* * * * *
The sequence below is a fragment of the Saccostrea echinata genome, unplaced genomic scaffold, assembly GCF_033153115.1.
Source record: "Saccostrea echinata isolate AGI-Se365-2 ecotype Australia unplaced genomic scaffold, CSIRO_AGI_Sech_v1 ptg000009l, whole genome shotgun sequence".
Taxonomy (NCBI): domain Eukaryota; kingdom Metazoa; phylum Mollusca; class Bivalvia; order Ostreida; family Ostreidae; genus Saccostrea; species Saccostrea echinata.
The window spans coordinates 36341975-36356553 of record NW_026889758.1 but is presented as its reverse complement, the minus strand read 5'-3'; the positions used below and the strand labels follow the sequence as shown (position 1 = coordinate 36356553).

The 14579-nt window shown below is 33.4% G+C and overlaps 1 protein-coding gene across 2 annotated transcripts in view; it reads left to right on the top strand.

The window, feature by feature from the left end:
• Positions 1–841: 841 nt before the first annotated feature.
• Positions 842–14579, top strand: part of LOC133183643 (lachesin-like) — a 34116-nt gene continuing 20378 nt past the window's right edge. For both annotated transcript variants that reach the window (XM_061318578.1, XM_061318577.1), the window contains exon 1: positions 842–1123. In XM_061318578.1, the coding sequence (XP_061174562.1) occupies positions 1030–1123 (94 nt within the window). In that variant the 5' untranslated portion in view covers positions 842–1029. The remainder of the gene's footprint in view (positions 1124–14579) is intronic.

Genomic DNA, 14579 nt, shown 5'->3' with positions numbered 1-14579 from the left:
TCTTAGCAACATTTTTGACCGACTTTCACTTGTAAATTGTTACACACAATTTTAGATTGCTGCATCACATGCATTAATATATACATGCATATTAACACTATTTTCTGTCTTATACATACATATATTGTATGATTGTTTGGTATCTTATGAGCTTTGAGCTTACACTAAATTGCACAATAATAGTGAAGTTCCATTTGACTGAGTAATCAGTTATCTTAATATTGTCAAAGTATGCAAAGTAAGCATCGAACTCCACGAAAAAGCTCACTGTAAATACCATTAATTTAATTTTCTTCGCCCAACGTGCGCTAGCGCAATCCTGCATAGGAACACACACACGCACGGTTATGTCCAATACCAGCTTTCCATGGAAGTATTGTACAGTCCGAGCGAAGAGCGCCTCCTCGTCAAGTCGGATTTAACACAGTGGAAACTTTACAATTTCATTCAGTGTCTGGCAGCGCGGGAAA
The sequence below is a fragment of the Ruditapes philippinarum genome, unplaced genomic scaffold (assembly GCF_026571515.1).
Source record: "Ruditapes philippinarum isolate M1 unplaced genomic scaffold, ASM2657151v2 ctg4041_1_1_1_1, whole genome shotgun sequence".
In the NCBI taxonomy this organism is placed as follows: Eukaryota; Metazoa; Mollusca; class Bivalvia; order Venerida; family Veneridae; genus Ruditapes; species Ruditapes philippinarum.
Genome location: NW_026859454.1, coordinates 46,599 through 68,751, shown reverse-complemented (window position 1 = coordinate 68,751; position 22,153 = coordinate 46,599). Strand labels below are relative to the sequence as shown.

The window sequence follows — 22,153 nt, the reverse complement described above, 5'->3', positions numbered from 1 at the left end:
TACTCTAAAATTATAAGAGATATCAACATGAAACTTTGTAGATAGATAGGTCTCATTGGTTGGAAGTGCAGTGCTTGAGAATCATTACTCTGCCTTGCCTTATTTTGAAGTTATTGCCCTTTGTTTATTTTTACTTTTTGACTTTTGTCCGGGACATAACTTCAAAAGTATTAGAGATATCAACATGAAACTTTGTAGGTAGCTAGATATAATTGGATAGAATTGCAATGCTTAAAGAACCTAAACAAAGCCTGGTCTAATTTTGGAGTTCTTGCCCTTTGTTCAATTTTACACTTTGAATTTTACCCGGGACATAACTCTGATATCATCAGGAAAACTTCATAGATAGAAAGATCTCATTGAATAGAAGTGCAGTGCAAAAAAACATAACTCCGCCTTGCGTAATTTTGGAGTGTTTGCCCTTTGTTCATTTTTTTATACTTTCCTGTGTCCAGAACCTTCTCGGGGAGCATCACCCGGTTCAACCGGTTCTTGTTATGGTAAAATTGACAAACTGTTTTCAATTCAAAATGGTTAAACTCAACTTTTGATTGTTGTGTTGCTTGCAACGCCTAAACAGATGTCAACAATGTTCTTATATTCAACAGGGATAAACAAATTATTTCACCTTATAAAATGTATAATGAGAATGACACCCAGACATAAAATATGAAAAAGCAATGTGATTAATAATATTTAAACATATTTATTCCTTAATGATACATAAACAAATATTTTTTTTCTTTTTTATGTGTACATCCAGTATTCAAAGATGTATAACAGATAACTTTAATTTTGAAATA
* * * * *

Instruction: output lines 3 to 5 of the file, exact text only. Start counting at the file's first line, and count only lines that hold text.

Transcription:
Taxonomy (NCBI): domain Eukaryota; kingdom Metazoa; phylum Mollusca; class Bivalvia; order Ostreida; family Ostreidae; genus Saccostrea; species Saccostrea echinata.
The window spans coordinates 36341975-36356553 of record NW_026889758.1 but is presented as its reverse complement, the minus strand read 5'-3'; the positions used below and the strand labels follow the sequence as shown (position 1 = coordinate 36356553).

The 14579-nt window shown below is 33.4% G+C and overlaps 1 protein-coding gene across 2 annotated transcripts in view; it reads left to right on the top strand.